Despite an enviable list of tenants gearing up to lease its studio and office space, Hudson Pacific Properties saw its earnings drop by half in the fourth quarter.
There were some bright spots. The real estate investment trust said in an earnings call that it signed 75 new and renewal leases in the quarter, combining to 807,400 square feet. Those deals include Technicolor’s renewal in Hollywood, a Nutanix lease in San Jose, a Nestle lease in Seattle and a Knotel lease in San Francisco.
But net income in the quarter dropped 50 percent to $15.9 million, and funds from operations fell slightly to $78.8 million.The quarterly earnings were largely in line with analysts’ expectations.
Revenue in the fourth quarter grew 4.8 percent to $198.4 million, largely due to an increase in rental revenue from its properties in San Francisco and Los Angeles.
Victor Coleman, Hudson Pacific’s CEO and chairman, explained the results by saying that 2018 was “all about setting the stage for the company’s next stages of growth.” In 2019, the company will focus on a mix of internal and external growth, he said, as a “tremendous amount of cash” comes in from leases that were executed at year’s end.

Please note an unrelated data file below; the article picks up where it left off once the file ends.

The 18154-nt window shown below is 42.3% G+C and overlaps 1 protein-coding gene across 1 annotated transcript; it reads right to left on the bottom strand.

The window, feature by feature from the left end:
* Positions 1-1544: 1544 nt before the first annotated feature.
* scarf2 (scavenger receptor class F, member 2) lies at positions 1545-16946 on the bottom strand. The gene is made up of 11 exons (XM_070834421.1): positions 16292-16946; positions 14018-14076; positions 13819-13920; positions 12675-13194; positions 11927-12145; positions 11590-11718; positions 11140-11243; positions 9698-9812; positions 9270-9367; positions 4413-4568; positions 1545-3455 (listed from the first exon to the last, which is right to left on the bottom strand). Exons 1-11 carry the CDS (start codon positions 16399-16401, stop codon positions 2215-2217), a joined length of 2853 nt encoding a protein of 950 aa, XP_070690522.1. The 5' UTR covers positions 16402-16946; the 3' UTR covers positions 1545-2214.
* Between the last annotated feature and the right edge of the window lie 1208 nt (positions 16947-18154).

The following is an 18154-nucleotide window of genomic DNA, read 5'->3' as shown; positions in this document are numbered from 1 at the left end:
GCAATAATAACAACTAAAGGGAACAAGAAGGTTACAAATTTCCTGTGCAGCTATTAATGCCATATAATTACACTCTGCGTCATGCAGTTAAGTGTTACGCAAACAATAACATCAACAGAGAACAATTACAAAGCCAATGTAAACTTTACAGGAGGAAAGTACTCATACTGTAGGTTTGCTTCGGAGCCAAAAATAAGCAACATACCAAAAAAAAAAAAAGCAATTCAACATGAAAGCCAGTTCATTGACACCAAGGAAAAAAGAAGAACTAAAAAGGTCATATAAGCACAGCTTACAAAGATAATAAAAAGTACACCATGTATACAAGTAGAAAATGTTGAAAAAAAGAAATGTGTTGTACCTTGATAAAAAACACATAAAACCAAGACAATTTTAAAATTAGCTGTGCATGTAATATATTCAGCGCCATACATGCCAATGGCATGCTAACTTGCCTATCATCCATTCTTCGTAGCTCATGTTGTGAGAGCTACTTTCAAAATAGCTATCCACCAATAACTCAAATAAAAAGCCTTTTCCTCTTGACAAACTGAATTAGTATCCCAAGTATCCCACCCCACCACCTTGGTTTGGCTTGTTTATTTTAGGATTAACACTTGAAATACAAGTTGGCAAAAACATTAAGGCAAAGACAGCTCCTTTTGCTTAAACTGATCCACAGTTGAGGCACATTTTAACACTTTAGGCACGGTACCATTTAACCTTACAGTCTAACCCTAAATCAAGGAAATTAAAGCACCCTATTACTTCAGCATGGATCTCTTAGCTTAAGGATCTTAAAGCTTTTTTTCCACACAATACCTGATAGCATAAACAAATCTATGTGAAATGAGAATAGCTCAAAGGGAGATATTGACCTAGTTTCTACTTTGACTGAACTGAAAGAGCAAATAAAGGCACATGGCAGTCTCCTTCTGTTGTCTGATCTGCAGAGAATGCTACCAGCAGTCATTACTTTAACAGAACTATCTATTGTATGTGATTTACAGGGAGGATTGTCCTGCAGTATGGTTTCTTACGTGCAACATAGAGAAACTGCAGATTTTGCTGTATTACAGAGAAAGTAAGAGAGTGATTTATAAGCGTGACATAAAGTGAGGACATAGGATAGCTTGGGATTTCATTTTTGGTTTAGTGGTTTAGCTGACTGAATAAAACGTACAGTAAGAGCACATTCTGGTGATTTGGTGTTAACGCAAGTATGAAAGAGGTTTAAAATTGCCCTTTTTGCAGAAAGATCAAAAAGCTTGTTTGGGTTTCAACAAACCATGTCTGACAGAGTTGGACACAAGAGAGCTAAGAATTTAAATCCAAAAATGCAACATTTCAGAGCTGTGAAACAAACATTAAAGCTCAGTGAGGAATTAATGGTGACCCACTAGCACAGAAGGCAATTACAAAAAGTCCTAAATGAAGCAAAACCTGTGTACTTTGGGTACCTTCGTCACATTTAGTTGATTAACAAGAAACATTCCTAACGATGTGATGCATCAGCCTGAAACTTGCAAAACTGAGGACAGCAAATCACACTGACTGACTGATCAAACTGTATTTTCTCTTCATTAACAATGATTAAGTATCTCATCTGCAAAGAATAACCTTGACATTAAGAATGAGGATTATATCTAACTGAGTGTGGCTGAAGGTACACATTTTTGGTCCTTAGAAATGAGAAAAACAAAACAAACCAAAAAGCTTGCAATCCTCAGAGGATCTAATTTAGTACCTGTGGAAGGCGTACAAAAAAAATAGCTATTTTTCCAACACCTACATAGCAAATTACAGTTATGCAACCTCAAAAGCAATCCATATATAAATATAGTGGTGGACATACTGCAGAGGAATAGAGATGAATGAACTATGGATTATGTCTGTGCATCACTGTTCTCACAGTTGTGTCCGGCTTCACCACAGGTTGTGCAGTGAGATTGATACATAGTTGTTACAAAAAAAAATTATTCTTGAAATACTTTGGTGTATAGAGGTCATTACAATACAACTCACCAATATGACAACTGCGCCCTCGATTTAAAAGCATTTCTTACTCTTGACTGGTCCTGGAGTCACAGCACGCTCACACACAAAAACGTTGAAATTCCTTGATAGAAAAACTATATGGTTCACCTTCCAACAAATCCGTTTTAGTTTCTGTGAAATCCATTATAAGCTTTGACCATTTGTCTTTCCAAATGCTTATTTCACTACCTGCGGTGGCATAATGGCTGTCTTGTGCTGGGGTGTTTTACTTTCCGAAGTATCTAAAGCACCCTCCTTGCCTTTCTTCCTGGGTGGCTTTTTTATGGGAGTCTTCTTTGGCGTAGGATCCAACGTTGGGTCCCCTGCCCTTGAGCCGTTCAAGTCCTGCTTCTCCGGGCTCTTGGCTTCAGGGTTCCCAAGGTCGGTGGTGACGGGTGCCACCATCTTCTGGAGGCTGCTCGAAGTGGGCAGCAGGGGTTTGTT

Hudson Pacific’s stock price, which has been on the upswing the past month, rose 7 cents to $33.33 a share on the earnings announcement. Coleman said Thursday that the company had recently bought back $50 million worth of its outstanding stock.
Net income for all of 2018 was $98 million, a 45 percent hike over 2017, while funds from operation dropped 5.5 percent to $292.9 million. Revenue remained largely stagnant, growing less than 1 percent to $728.4 million.
Much of the yearly spike can be attributed to double-digit rent growth in Hollywood, where Hudson Pacific owns multiple studios and office buildings, said Arthur Suazo, executive vice president of leasing. “Hollywood is a standout,” he said.
In L.A., the firm’s headquarters, Hudson Pacific closed some big deals in the first few months of the 2019. The firm signed Google to a 14-year lease at One Westside, formerly known as Westside Pavilion, starting in 2022. It also inked a 12-year deal with WeWork for part of its Maxwell project, which Coleman confirmed will be occupied by two enterprise tenants.
Coleman said he expects “rent growth momentum” throughout 2019 as the demand from media and nearby tech companies continues to grow.
“I think it’s going to be pretty surprising the amount of cash we’re going to have in the company in the next 24 months,” Coleman said.